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Hasty Afghan withdrawal would be a disaster, US military warns

Secret report says end to combat operations would undermine gains and worsen security

Any large-scale withdrawal of international forces from Afghanistan would help the enemy and undermine gains, according to a confidential US military report. The drawdown should instead, the report says, be avoided until as late as possible before the 2014 deadline for an end of the combat operations.

The blunt assessment of a security situation balanced on a knife edge is in a document seen by The Independent, and it comes as Barack Obama and David Cameron face intense pressure to bring troops home as quickly as possible from the decade-long war.

The study highlights the need for about 2,000 more battle-hardened veterans to be brought for deployment alongside Afghan forces. Although providing the reinforcements is a decision for the US Central Command, the British military, with its extensive experience of serving in Helmand, is likely to receive a request for help. Yesterday, the UK's National Security Council (NSC) met to consider the scale and pace of the British pullout, with some ministers in the Coalition Government apparently demanding that the size of the 9,500-strong contingent be cut by almost a half in the next 18 months.

Senior commanders, led by the Chief of Defence Staff, General Sir David Richards, have stressed that too precipitous a withdrawal could rebound, undermining the exit strategy.

The NSC recommendations will be sent to Downing Street. A senior British general said: "We hope the Prime Minister is content to take military advice. But everyone is really watching to see what the Americans do. If they go for a faster drawdown, then David Cameron may feel he cannot expose his political flanks. But we all know the problems getting out too fast would lead to."

The Pentagon document is said to have taken on board the views of the US General John Allen, the head of international forces in Afghanistan. It states that taking out additional troops next year – excluding the 33,000 troops sent by President Obama in the recent "surge" – would make it difficult to hold ground captured from insurgents.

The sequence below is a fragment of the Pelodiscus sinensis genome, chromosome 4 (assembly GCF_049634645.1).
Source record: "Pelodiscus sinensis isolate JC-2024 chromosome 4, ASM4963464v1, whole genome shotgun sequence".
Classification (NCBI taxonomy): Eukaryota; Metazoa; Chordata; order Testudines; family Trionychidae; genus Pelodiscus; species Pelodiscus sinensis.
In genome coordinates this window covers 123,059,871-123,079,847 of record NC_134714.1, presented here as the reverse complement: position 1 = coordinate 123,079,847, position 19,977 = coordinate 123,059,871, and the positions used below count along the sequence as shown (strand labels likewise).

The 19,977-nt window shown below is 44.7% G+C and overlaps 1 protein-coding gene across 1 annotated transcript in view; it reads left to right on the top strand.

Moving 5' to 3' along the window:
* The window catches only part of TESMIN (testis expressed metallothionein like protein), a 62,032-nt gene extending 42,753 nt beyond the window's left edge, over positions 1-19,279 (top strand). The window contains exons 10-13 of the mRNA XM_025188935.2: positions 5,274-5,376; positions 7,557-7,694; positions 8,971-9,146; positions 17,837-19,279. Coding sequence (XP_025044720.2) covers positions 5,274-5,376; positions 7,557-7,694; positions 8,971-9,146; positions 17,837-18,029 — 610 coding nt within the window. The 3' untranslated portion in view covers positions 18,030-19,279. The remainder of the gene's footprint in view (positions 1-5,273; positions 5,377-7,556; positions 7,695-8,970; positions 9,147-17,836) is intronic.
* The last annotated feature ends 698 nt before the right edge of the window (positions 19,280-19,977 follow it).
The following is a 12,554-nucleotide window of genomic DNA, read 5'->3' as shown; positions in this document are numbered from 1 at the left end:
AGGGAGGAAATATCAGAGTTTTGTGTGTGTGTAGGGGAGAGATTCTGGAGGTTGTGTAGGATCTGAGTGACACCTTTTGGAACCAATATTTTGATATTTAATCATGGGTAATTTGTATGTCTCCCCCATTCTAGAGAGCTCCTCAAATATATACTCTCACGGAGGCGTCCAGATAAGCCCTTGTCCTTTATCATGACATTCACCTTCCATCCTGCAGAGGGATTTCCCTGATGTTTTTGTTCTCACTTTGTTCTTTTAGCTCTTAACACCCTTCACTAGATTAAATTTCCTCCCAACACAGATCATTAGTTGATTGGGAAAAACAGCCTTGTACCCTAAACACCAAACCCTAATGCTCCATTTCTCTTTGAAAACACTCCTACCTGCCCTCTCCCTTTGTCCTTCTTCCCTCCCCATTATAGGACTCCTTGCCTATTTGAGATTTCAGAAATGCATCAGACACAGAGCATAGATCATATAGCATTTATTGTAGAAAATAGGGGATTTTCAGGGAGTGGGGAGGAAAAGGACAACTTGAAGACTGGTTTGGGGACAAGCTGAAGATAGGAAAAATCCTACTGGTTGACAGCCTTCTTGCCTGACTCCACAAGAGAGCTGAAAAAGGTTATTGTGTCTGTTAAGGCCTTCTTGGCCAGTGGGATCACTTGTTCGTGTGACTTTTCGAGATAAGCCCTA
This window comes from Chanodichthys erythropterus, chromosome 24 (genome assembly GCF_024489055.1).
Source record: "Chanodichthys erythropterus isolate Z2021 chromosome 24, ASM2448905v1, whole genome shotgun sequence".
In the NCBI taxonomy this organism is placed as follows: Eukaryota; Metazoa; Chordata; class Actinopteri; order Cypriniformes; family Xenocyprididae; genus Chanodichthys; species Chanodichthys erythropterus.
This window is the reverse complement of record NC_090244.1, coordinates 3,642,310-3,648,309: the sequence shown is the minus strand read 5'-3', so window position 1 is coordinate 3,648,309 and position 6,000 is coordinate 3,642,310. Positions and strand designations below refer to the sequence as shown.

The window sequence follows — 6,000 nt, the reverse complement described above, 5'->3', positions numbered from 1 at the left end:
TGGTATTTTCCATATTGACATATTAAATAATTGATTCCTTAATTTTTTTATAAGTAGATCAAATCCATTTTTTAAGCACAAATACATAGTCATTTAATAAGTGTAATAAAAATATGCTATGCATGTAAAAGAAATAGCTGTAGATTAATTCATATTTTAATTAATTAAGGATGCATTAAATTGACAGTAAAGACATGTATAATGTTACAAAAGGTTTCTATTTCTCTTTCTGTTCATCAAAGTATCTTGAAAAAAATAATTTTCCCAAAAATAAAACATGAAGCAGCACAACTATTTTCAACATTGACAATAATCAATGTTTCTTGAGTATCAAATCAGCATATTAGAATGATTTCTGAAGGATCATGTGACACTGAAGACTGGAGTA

The Pentagon analysts concluded that, even with an accelerated training programme, the Afghan army and police would not be in a position to take over a workable level of responsibility for security until 2014. This is one of the reasons given for the 2,000 extra mentors to be embedded with designated Afghan units in the intervening period.

An official familiar with the report said: "This may not be as easy as it sounds. We are looking at experienced personnel, senior non-commissioned officers, captains, majors, prepared to do some hard tasking.

"This is where the Brits can come in. They have done a great mentoring job in Helmand and can provide the right qualities. Another option would be private military contractors, but that is not a path we want to go down."

The Afghan local police force, which is around 8,300 strong, and trained by a team under the US Special Operations Commander, Admiral William McRaven, could be expanded. The force, however, has proved to be controversial with members accused of abusing their positions.

The analysts caution that the "fluid situation in Pakistan as well as Afghanistan" must be borne in mind when working out the withdrawal timetable. An addendum to the document mentions "persistent rumours" of a "soft coup" in Pakistan with the President, Asif Ali Zardari, being pushed aside by the army. Speculation about the future of President Zardari, who is highly unpopular, has grown since he went to Dubai to receive medical treatment for what was described as a "mild stroke". US military thoughts on the possibility of a coup were redacted in the copy of the addendum seen by The Independent.

Last week's bombing of Shias in Afghanistan is not part of the report, but one of the analysts said: "We know some in the Afghan government are convinced it was the Taliban, but we don't think so. It seems likely it was the responsibility of the group which claimed it, Lashkar-e-Jhangvi al-Alami, who have had friction with the Taliban. So there lies another problem about the International Security Assistance Force going. People say we must talk to the insurgents, but the insurgency itself is fractured."

Plan of inaction: Withdrawal options

A controversial scheme that pays and arms Afghans to defend their villages in areas with a strong insurgent presence is likely to be expanded and extended, a senior officer from the Nato-led coalition has said.

The Afghan Local Police (ALP) was a project of General David Petraeus, who stepped down as commander of foreign forces in Afghanistan this year. It has been criticised by human rights groups. It aims to build or formalise local protection networks in areas with little army or police presence. Original plans called for up to 30,000 members, though only around 10,000 are in place.

The scheme, launched in 2010, was expected to last no more than five years. But commanders from the International Security Assistance Force consider it a key part of their success in loosening the Taliban's grip on areas such as the Arghandab valley. reuters